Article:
Yes, It's Okay to Have an Uneven Bridal Party (Just Follow These Rules)

Nathan Smith

What's a bride to do when she wants more (or fewer) bridesmaids than her groom wants groomsmen? Well, for one, stop freaking out and start looking at the positives. Not only will you have all the girls you adore by your side on your big day, but you also won't feel pressured into adding or subtracting people simply to ensure your numbers match. For brides-to-be with an uneven wedding party, here's how to strike the perfect balance seamlessly.

1. Go solo or double up. If the walking in and out of the ceremony part has you stressed out, relax; you've got a couple of cute options. You can either let your attendants strut their stuff solo or have each groomsmen walk with two bridesmaids (or vice versa if there are more groomsmen), advises San Francisco-based event planner Samantha Spector of Milk & Honey Special Events. Of course, you can adjust how many people in your wedding party need to double up based on your particular numbers. Plan on having your pooch walk down the aisle? You could always match up the dog lover in the bigger group with your pup.

Meet the Expert

Samantha Spector is a planner with Milk & Honey Special Events, an event planning firm servicing the San Francisco Bay Area and Wine Country that brings client's visions to life.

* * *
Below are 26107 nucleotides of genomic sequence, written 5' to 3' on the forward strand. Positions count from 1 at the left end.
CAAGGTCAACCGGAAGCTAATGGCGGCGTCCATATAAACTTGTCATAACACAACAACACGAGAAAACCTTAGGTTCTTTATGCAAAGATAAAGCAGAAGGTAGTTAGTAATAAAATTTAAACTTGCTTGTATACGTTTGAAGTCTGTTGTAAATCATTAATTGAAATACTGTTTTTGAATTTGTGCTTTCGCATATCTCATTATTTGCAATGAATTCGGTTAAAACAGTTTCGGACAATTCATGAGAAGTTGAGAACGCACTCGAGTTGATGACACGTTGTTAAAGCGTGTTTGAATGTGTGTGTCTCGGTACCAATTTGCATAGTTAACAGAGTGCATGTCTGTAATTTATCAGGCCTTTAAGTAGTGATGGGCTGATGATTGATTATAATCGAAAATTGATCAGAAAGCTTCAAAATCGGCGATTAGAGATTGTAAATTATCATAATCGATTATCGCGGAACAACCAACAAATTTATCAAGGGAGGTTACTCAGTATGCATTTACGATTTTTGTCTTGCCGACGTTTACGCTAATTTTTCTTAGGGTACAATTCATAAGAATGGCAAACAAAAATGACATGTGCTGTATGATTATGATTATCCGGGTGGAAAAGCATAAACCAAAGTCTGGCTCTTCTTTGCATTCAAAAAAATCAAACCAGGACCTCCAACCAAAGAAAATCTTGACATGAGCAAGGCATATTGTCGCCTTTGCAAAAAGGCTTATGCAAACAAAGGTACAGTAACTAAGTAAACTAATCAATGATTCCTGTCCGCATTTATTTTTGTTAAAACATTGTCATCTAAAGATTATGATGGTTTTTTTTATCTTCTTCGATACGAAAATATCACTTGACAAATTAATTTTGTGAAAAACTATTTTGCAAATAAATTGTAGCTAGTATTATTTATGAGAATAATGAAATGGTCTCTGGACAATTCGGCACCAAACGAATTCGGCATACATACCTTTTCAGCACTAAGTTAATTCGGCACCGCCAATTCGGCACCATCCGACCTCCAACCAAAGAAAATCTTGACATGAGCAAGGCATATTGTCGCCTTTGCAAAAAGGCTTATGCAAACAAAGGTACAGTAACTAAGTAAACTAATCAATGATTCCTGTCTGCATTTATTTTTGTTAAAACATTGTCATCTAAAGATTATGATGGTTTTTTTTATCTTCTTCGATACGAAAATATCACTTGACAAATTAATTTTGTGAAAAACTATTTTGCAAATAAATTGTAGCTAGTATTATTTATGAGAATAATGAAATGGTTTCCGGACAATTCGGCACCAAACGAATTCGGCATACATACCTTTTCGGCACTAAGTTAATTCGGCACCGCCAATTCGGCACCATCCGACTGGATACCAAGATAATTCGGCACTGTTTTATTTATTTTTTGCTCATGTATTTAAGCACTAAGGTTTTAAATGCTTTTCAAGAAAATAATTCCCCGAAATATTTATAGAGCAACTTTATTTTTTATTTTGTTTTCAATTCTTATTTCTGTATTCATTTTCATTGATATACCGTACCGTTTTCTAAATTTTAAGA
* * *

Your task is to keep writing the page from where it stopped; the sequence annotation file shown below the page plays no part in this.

2. Get creative with spacing. Trick the camera and your guests into thinking your numbers are actually even by using space to your advantage. During the ceremony, Spector suggests having the side with fewer attendants spread out, creating extra space in between each person, while the side with more attendants stands closer together. "This would make each side a similar length," she explains. "Some couples also opt to have their attendants seated in the front rows instead of standing alongside them."

3. Mix it up. Why have all the guys stand on his side and the girls on yours? Make things symmetrical, and unique at that, by mixing the bridesmaids and groomsmen up on both sides, recommends Spector. "As far as photos go, unless there is just a difference of one or two attendants, this approach is also a good idea," she says.

4. Have them all stand on one side. This idea definitely works best for wedding parties where there's a very noticeable difference between the number of bridesmaids versus the number of groomsmen, notes Annie Lee, principal planner and founder of Daughter of Design. "Have the wedding party stand as a group on one side and stagger them like you would for a class photo or tier them in steps if available," she advises.

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